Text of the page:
Venezuelan Student Leader
From 2006 to 2011, Roberto Patiño studied at Universidad Simon Bolivar graduating with a degree in Manufacturing Engineering. During his studies, he was chosen through democratic elections as President of the Student Federation in the periods 2008-2009 and 2009-2010. From this position, he was part of the Student Movement leadership that defended the Venezuelan Constitution against the government’s abuses.
In order to promote democracy in his country, along with a group of students, he founded an NGO called VotoJoven, which promotes voter registration amongst the youth, continuous participation, and monitoring of electoral processes. In 2010 they achieved striking results with the registration of more than 750,000 new voters in the system.
He later developed JoTA (Jovenes Trabajando Aqui), a grassroots initiative creating a public policy proposal based on the compilation of the needs and aspirations of Venezuela’s young population. JoTA’s objective is to give young people tangible reasons to vote.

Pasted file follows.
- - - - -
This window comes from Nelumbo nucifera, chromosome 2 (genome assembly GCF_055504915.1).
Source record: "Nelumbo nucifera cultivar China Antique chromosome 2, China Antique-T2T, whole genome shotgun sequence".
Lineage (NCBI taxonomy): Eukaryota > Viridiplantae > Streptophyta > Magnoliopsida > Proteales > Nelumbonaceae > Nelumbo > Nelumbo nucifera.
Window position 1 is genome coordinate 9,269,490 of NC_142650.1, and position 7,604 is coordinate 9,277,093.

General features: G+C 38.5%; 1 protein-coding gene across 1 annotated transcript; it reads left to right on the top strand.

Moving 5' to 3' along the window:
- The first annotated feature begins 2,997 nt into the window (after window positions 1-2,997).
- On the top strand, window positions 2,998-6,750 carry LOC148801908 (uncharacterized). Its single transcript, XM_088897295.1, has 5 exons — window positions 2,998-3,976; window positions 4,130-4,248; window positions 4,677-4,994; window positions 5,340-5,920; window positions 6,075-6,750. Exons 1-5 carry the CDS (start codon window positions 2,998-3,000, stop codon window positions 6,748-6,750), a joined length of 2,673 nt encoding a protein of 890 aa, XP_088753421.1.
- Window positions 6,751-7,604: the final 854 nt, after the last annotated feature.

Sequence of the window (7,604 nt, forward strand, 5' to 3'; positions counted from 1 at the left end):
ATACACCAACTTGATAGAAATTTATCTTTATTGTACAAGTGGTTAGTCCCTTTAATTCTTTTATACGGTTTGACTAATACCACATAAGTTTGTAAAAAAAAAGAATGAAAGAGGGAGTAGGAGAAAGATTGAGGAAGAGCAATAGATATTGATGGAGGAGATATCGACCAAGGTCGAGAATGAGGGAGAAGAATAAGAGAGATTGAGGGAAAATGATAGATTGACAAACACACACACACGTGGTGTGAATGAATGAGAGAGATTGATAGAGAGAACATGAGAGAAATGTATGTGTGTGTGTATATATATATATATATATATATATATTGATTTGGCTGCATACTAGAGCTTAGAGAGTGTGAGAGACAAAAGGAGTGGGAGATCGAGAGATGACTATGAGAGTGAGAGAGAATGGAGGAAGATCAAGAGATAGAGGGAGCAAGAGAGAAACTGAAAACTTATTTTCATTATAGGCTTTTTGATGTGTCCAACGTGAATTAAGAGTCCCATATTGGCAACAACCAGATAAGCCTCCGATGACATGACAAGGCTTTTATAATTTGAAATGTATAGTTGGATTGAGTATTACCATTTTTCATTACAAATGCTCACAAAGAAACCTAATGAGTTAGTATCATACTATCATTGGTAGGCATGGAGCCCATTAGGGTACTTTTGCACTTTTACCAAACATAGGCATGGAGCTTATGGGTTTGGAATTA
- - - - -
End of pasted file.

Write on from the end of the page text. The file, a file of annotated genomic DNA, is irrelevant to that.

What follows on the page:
Roberto is currently the national coordinator of the youth opposition force in Venezuela.
Twitter : @RobertoPatino, @VotoJoven, @MovimientoJoTA, @VotoJovenEEUU, @VotoJoven_DC
Source: Roberto Patiño
Other Venezuelan Student Activists
Roderick Navarro was born August 28, 1987 in Caracas. He attended the kindergarden “La Fundación del Niño,” a government established school for disadvantaged children, and later Ciudad Fajardo School in Guarenas. From 4th to 6th grade, he represented his school as a member of the “Sociedad Bolivariana.” He was in 9th grade at the high school “Nuestra Señora del Camino,” during the 2002 strike of the government and was a student leader at the school.
After graduating in 2004, he attended Universidad Central de Venezuela studying Modern Languages, but struggled to balance study with his work commitments. In 2007, he joined the Student Movement and, in 2008, he established the FENEEM (federación nacional de estudiantes de educación media). In 2009, he was elected as the President of the Federación de Centros Universitarios of my university, the oldest and most important in the history of Venezuela.
In 2010, he was part of the project VotoJoven with Roberto Patiño. In 2011, he was part of #OperacionLibertad with Lorent Saleh, fighting for the respect of HHRR and the liberation of political prisoners in Venezuela. Currently, he is part of the Political Party UNT, which he joined in 2008, is writing about democracy doctrine, democracy in Latin America, and is in the middle of political science studies at the Universidad Central de Venezuela.
He fights for the democracy, justice and the respect of HHRR.
Facebook: Roderick Navarro
Source: Roderick Navarro
Biography Coming Soon